Stress tolerance in corals can be mapped

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Stress tolerance in corals can be mapped

May 30, 2016 - 14:28
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Unique sections of coral DNA can indicate a higher tolerance to environmental stress.

Researchers have discovered genetic markers in the reef-building coral Acropora millepora that provides information about its level of environmental stress tolerance.

Antioxidant capacity is a critical component of stress tolerance because in a range of organisms, including corals, stressors such as high water temperature, poor water quality and even pathogen infection, produce an increase in damaging, highly reactive oxygen molecules (free radicals) inside the tissues.

The ability to tolerate environmental stress varies between individuals, so the team associated with the Australian Institute of Marine Science set out to find the most stress-tolerant of the common reef-building coral Acropora millepora.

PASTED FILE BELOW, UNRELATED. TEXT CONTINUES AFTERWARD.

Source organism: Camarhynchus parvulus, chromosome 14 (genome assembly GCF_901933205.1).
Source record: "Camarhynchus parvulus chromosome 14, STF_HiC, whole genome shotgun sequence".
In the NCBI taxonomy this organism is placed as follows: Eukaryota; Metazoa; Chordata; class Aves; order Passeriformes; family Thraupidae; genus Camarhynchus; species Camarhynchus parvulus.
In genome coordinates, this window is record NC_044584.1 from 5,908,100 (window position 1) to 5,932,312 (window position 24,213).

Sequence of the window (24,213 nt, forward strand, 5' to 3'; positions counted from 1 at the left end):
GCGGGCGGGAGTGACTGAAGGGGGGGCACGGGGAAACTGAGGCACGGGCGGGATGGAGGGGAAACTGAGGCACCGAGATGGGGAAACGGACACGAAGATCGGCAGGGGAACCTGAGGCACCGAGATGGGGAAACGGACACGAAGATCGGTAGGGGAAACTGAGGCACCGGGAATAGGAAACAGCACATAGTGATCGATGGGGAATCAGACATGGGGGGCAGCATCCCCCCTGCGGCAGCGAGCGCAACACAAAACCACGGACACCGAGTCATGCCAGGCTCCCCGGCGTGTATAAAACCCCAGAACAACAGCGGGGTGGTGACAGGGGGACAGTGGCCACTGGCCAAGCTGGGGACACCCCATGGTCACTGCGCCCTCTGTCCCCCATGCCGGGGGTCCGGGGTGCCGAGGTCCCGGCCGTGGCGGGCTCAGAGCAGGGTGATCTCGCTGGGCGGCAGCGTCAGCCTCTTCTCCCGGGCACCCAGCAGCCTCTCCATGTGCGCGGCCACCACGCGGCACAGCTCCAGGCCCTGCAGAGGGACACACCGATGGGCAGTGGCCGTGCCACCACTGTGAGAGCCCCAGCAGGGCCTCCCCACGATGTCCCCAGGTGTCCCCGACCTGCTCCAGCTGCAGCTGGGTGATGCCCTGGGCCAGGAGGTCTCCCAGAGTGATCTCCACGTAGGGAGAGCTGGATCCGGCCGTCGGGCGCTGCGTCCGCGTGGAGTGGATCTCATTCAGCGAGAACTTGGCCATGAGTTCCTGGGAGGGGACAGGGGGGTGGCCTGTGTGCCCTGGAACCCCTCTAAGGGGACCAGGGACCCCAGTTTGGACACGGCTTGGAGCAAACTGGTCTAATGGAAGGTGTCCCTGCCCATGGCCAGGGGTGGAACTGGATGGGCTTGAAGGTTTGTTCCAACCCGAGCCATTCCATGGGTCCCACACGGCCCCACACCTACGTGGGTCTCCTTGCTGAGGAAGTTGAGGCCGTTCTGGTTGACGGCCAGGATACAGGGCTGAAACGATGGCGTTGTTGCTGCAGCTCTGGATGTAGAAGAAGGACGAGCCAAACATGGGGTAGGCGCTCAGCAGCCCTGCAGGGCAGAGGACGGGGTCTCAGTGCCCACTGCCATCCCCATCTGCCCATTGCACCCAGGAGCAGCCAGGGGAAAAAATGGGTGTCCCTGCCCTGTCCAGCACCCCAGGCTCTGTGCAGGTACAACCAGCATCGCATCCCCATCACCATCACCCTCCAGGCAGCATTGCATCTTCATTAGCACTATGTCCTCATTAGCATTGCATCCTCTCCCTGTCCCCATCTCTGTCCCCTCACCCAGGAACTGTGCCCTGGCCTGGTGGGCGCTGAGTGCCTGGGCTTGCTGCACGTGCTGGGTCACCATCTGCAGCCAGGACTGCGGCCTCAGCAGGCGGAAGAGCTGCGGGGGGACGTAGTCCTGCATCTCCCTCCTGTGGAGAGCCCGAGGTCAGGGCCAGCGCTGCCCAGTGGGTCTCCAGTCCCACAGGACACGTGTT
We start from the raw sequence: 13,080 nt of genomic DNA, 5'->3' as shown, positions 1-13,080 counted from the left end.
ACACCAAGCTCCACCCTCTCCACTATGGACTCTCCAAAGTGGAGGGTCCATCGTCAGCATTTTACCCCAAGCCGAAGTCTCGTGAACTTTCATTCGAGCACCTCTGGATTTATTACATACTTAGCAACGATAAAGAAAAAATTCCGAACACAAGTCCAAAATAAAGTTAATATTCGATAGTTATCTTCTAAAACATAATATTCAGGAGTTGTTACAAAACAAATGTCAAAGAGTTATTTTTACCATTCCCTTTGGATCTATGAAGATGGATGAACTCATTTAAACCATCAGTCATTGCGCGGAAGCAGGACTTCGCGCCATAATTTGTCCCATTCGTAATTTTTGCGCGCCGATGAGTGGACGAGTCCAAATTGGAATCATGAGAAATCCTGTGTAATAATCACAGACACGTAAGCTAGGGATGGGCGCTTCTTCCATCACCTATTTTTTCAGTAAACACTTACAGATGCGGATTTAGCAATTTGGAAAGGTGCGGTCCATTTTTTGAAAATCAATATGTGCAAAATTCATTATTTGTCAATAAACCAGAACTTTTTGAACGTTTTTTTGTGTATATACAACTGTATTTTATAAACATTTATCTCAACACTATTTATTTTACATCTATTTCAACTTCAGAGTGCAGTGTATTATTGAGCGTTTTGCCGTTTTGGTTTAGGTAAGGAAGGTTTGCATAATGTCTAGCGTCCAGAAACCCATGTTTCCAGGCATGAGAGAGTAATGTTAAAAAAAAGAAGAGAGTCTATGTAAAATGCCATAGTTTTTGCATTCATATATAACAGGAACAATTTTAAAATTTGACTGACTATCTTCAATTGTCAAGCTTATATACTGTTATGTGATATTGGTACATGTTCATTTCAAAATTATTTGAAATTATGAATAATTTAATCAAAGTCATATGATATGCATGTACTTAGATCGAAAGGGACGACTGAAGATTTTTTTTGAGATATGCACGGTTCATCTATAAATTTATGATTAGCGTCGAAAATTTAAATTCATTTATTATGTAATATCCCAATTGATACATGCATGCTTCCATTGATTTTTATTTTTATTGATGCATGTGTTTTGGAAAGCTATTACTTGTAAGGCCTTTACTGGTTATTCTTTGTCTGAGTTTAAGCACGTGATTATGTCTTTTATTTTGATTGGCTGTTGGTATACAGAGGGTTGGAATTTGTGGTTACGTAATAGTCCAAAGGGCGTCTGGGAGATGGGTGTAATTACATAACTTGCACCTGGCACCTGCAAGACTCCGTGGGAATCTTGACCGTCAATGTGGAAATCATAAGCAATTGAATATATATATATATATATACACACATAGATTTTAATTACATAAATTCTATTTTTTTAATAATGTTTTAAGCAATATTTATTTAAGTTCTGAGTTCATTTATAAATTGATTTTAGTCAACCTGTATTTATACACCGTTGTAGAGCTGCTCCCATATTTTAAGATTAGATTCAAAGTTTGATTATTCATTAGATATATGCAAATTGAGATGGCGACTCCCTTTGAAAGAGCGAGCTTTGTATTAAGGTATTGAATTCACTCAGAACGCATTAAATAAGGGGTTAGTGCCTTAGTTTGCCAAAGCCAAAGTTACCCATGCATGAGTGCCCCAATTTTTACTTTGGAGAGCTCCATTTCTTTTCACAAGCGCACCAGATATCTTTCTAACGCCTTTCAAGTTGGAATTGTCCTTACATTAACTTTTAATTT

The team took coral tissue samples from reef sites along the Great Barrier Reef that were experiencing bleaching and also simulated bleaching conditions in the laboratory by exposing corals to high water temperatures.

The genomes of both the wild and laboratory corals were analysed for unique sections of DNA, that correspond with tolerance to the free radicals produced from environmental stress.

Markers identified

As a result two markers were identified that account for differences in environmental stress tolerance and antioxidant capacity. One of the genetic markers that was unveiled accounted for an impressive ~30% of the variation observed in the colonies' ability to deal with the free radicals.

"The genetic markers we identified can be easily used to create fine-scale distribution maps of coral stress tolerance, which may be informative for designing Marine Protected Areas for coral conservation," said Professor van Oppen, one of the study's lead authors.

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